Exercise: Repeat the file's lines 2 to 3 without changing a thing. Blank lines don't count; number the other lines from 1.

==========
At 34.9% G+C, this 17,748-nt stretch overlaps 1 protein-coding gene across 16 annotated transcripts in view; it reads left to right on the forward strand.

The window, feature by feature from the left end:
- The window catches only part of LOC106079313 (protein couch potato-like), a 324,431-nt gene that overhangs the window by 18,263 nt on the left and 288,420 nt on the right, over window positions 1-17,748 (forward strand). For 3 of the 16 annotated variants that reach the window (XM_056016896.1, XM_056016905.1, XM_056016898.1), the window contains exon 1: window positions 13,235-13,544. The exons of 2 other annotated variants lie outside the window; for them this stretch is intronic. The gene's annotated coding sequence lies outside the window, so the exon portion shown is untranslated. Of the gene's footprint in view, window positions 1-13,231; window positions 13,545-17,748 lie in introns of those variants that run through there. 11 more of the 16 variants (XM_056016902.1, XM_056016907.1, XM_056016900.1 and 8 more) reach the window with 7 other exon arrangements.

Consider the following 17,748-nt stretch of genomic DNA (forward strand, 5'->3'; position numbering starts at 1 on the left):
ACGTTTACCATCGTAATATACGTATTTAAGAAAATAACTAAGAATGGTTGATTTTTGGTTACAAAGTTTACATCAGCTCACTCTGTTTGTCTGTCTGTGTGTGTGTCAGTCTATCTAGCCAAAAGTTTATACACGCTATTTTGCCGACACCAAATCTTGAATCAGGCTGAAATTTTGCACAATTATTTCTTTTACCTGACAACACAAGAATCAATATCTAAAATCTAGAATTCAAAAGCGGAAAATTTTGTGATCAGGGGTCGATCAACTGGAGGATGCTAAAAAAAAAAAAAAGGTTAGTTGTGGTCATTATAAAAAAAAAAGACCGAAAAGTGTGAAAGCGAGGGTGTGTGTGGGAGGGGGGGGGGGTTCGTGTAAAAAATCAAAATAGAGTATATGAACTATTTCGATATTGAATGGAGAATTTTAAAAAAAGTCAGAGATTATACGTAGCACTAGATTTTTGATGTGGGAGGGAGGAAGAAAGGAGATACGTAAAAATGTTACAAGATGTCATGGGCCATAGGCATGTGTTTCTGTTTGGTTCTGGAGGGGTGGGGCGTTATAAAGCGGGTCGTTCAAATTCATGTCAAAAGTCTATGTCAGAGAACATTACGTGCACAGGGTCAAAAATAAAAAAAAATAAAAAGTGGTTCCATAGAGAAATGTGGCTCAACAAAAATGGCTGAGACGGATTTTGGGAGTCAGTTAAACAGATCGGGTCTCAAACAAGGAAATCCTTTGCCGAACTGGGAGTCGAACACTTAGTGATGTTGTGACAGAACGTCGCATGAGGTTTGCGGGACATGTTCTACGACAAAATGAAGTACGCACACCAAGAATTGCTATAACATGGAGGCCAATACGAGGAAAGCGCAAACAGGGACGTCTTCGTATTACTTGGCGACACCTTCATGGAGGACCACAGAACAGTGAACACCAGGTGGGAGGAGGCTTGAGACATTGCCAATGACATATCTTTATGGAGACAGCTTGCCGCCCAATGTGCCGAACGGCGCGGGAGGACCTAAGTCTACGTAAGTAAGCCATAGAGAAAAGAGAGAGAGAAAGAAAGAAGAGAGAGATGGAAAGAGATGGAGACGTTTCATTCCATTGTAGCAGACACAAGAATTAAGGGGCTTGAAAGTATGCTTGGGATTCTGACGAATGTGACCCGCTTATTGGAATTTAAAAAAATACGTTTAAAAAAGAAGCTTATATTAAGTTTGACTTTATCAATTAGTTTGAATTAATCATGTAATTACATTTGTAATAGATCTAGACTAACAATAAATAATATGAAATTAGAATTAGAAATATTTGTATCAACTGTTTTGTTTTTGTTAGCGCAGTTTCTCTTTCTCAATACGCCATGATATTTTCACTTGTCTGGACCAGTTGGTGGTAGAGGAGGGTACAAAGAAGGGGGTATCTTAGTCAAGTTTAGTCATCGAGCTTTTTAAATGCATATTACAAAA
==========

The window, feature by feature from the left end:
- The window catches only part of LOC106079313 (protein couch potato-like), a 324,431-nt gene that overhangs the window by 18,263 nt on the left and 288,420 nt on the right, over window positions 1-17,748 (forward strand). For 3 of the 16 annotated variants that reach the window (XM_056016896.1, XM_056016905.1, XM_056016898.1), the window contains exon 1: window positions 13,235-13,544. The exons of 2 other annotated variants lie outside the window; for them this stretch is intronic. The gene's annotated coding sequence lies outside the window, so the exon portion shown is untranslated. Of the gene's footprint in view, window positions 1-13,231; window positions 13,545-17,748 lie in introns of those variants that run through there. 11 more of the 16 variants (XM_056016902.1, XM_056016907.1, XM_056016900.1 and 8 more) reach the window with 7 other exon arrangements.